Session

Technical Session III: Tidbits

SSC10-III-1.pdf (1052 kB)
Presentation Slides

Abstract

Spacecraft design innovations enabled by nanosatellite, and CubeSat-based, missions often requires a greater-than-desirable amount of risk associated with space radiation design. The accelerating rate of technology advancement in this smaller form factor introduces more advanced / sensitive payloads wherefore a novel approach to radiation environment modeling and design is required in order to minimize risk associated with the development and deployment of advanced / strategic payloads. The space radiation dose to which spacecraft at Low Earth Orbit altitudes (for CubeSats typically 400 km to 800 km) are subjected is dominated by contributions from geomagnetically trapped protons (typical energy range 0.1 MeV to >100 MeV) and electrons (typical energy range 0.1 MeV to 6.0 MeV). The present paper describes a radiation design approach based upon commonly available design tools as well as proposes a novel mission concept, sufficiently executable via a low power 1U vehicle, for purposes of characterizing the anisotropic total radiation dose at Low Earth Orbit altitudes. Analyses and discussions summarized herein demonstrate the importance of focusing on accurate determination of the radiation environment in the presence of spacecraft structure.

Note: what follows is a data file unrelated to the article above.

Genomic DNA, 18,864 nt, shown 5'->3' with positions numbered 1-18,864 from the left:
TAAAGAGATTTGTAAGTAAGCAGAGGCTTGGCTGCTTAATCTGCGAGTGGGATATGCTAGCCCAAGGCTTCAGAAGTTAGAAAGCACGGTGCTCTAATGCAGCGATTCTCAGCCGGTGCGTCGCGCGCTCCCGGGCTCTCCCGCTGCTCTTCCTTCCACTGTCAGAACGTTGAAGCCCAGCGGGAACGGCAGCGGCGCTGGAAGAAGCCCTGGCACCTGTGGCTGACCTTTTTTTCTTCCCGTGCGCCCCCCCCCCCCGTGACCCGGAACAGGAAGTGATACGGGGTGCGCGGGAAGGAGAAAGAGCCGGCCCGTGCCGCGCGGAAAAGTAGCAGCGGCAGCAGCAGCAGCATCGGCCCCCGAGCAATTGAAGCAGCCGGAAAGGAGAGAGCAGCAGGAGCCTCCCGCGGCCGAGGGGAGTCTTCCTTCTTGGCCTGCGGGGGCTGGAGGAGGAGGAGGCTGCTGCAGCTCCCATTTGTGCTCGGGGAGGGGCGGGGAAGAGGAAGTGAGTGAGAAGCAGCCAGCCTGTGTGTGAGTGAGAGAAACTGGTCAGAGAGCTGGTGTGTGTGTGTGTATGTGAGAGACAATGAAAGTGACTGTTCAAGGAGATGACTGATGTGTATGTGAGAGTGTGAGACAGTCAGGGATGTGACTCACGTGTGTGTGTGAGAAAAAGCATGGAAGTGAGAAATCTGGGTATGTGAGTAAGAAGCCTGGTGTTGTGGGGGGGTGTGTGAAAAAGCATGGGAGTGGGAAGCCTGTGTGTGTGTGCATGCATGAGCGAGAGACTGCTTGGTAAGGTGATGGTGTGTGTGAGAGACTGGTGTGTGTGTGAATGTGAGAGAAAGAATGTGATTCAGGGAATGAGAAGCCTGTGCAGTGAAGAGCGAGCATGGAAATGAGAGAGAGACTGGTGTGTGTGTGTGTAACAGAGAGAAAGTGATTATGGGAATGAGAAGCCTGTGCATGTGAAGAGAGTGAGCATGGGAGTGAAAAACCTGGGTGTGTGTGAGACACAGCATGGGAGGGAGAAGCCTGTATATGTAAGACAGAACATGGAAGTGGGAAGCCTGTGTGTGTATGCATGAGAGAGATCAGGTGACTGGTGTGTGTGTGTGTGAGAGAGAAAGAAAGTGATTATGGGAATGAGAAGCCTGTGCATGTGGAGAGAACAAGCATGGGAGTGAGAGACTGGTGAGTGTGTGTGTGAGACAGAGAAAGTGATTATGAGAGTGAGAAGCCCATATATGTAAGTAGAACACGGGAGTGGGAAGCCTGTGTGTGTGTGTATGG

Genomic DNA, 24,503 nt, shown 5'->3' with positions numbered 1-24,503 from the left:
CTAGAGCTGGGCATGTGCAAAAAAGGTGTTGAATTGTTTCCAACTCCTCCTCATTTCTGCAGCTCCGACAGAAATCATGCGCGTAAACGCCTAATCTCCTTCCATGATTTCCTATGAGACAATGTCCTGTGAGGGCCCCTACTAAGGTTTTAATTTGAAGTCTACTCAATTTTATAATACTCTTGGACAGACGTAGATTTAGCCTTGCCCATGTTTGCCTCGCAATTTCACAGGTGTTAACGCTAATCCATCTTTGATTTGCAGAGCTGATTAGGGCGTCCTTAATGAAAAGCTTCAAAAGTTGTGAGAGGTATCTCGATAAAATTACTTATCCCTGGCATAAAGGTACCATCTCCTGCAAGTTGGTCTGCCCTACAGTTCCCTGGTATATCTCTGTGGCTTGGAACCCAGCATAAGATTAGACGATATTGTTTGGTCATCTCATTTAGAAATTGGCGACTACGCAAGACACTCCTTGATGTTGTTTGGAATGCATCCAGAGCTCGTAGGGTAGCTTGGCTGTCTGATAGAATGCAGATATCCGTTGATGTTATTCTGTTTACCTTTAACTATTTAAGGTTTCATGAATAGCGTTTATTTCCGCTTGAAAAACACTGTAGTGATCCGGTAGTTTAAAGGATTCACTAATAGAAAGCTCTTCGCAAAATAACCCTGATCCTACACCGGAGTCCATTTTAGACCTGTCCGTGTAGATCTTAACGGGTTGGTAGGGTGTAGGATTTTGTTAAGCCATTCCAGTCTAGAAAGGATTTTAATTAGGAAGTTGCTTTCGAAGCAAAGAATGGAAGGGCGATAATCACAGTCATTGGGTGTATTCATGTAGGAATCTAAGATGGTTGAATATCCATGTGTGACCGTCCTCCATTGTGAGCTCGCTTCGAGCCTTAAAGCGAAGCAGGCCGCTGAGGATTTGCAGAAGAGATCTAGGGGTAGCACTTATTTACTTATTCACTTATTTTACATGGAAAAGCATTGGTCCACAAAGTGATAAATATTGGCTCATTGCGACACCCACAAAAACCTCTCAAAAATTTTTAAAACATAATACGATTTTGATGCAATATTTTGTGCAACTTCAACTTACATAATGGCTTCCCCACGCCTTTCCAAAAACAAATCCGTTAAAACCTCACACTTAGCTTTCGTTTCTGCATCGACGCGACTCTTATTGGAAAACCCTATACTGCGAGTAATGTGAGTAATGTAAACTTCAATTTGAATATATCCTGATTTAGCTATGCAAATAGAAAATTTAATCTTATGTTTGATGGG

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Aug 10th, 8:30 AM

Novel Radiation Design Approach for CubeSat Based Missions

Spacecraft design innovations enabled by nanosatellite, and CubeSat-based, missions often requires a greater-than-desirable amount of risk associated with space radiation design. The accelerating rate of technology advancement in this smaller form factor introduces more advanced / sensitive payloads wherefore a novel approach to radiation environment modeling and design is required in order to minimize risk associated with the development and deployment of advanced / strategic payloads. The space radiation dose to which spacecraft at Low Earth Orbit altitudes (for CubeSats typically 400 km to 800 km) are subjected is dominated by contributions from geomagnetically trapped protons (typical energy range 0.1 MeV to >100 MeV) and electrons (typical energy range 0.1 MeV to 6.0 MeV). The present paper describes a radiation design approach based upon commonly available design tools as well as proposes a novel mission concept, sufficiently executable via a low power 1U vehicle, for purposes of characterizing the anisotropic total radiation dose at Low Earth Orbit altitudes. Analyses and discussions summarized herein demonstrate the importance of focusing on accurate determination of the radiation environment in the presence of spacecraft structure.